all of that is really valuable.

and, to get back to the topic, our family doctor said he would be willing to write the script. so that's an option.
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#22 of 37 Old 05-06-2008, 04:15 AM
 
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Somewhere I read, and I don't have a source just what is in my head, that a lot of Rh incompatibilities began when drs began "managing" third stages of labor by early cord clamping. Making the mixing of blood much more prevelant.

Not that there was never any problems with it before hand, but that that was a big factor in it now. And it makes sense, too.

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#23 of 37 Old 05-06-2008, 11:38 AM
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Originally Posted by zoebird View Post

she said that it was necessary. i asked her why, and she brought up a bunch of bogus stuff like "because that's what is done." so, i said "what about before those things were done? did women and babies die from rhogram incompatiability or something? do you know?"

.
Um, yes. That's exactly what happened. The babies died.
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#24 of 37 Old 05-06-2008, 11:39 AM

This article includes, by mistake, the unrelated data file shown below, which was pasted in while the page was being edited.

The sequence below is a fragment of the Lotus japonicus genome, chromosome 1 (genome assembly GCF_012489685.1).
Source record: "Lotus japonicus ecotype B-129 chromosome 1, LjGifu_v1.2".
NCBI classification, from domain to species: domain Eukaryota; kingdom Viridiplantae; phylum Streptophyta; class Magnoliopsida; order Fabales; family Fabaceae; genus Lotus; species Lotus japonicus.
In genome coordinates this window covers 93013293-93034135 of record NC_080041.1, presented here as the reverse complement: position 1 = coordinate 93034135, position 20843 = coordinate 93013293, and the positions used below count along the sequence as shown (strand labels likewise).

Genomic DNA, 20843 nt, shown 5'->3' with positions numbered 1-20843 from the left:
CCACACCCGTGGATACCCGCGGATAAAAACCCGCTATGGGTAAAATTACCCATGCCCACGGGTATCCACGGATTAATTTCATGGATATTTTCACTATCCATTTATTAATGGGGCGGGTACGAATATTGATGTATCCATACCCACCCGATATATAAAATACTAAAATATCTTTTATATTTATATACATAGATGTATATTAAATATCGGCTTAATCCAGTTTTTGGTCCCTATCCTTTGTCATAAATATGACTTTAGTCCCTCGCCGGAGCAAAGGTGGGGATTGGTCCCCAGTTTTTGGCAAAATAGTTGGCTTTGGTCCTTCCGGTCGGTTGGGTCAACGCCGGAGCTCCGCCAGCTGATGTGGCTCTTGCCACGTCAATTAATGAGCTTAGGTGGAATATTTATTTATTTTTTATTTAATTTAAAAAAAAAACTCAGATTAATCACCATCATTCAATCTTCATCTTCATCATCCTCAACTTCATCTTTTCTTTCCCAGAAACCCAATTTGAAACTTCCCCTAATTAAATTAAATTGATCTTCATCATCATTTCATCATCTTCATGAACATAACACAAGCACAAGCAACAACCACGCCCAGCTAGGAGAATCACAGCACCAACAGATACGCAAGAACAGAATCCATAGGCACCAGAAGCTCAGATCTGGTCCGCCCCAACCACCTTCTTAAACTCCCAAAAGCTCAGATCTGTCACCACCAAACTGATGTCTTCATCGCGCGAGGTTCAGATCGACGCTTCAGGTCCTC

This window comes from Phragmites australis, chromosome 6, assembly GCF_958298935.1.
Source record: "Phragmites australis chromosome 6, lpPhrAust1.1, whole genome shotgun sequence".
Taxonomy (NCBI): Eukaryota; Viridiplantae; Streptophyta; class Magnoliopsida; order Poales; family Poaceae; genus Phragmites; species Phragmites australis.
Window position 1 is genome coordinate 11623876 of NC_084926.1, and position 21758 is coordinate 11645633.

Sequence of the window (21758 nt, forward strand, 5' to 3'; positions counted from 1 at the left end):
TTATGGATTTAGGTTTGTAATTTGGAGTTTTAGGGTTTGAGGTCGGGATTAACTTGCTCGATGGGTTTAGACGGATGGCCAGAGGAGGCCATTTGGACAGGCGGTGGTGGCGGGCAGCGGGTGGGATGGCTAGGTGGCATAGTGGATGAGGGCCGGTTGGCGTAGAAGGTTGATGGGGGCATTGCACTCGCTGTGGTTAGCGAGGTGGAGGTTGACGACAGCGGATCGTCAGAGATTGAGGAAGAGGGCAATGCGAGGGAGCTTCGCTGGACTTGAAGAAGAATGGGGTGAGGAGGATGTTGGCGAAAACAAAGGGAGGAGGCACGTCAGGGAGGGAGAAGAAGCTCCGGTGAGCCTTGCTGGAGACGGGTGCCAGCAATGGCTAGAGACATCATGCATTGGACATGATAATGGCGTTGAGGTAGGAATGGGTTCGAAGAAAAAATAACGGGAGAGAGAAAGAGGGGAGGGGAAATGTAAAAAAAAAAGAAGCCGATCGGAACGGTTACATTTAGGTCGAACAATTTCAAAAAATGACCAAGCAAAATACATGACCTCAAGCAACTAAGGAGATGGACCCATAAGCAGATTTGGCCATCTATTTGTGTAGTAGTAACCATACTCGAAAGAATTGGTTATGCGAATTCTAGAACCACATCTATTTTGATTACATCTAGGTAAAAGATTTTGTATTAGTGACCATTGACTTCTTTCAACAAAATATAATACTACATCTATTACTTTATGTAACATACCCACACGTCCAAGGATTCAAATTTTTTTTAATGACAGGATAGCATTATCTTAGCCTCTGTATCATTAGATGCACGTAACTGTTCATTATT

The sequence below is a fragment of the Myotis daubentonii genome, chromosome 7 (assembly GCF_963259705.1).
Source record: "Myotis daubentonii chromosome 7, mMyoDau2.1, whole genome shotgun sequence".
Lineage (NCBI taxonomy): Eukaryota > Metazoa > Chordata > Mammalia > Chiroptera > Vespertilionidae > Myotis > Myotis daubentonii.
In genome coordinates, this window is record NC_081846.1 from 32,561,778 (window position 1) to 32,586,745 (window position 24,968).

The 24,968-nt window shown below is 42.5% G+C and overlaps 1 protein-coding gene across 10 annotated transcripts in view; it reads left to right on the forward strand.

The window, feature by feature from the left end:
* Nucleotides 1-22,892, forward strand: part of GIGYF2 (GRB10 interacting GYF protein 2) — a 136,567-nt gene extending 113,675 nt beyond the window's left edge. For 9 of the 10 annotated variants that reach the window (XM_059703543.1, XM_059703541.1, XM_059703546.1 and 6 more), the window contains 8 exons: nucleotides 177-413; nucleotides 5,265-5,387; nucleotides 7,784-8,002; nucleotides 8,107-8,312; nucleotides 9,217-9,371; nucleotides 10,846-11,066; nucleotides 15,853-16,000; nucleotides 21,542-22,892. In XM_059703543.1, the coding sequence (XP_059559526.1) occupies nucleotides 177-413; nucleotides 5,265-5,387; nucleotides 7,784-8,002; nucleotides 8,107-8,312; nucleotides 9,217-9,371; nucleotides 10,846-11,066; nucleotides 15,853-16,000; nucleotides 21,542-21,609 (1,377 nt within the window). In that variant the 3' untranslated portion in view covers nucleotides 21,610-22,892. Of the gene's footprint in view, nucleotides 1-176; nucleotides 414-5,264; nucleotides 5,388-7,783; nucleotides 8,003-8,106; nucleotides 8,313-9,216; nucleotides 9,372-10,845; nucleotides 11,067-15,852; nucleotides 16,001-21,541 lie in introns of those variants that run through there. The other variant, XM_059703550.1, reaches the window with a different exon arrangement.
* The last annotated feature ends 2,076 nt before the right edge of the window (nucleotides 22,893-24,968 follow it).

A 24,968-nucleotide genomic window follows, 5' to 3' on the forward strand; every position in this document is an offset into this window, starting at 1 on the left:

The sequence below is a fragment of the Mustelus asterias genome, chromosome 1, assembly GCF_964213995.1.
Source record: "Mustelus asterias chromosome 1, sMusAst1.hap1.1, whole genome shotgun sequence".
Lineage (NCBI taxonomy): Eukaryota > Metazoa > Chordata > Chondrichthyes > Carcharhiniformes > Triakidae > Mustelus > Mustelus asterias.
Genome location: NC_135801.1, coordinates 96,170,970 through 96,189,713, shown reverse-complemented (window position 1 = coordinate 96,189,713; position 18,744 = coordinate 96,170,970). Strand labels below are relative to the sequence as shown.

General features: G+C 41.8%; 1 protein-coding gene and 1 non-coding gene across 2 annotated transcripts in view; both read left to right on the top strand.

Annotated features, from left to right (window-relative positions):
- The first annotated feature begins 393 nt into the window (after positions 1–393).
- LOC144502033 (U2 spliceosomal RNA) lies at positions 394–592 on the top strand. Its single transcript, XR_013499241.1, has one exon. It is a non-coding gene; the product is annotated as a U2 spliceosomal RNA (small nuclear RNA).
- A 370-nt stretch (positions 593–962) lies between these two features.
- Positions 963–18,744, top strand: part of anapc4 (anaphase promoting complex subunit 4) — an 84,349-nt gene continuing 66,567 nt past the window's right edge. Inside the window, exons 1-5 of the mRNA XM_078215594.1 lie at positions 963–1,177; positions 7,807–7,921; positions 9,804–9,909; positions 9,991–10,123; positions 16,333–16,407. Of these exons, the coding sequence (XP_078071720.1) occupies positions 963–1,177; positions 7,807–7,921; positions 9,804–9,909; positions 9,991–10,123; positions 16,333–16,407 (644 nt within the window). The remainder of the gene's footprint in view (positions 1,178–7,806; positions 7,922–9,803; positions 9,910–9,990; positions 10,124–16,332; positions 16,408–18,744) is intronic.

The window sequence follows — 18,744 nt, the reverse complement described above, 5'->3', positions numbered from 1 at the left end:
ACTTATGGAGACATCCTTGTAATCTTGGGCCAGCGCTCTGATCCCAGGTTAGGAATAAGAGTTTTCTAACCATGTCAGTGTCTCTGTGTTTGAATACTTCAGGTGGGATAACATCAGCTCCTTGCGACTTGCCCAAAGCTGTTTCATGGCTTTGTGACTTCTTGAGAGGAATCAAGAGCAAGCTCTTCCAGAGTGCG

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of course, this is all theorhetical--as we're both rh+ so for us it isn't specific (good ole intuition).

.
You've intuited your baby's blood type? Fascinating.
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#25 of 37 Old 05-06-2008, 11:42 AM
 
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Can this thread get back to the OP now?

She did have a question.

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#26 of 37 Old 05-06-2008, 12:05 PM
 
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I was under the impression that as long as you have an uncomplicated pregnancy and birth (and this usually means homebirth, as hospital births are rarely uncomplicated), the likelihood of sensitization was fairly low.

that is my understanding from what i am reading now--from a variety of google sources.

here is what i do not understand:

1. assuming that everything is normal and healthy, why is the mother innoculated after the birth? what is the illness that will befall her if she is not innoculated?

.
There is a really good thread from a while ago where MsBlack explains about tests they do to check for blood mixing that would tell you if you needed to get rhogam after the birth. I started it because my blood did mix and we discovered it because my OB (yes, I am not a UCer, don't shun me, ok? I support the concept and believe in trusting your body so lurk here) did the tests "routinely." I wound up having to have additional testing because there was alot of fetal blood in my blood stream and needed to get extra rhogam to protect against antibodies. BTW, the test they did was prior to my natural birth, so the mixing occurred during my uncomplicated, trauma-free pregnancy (somewhere between when they did the tests at 28 weeks and labor)...
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#27 of 37 Old 05-06-2008, 12:06 PM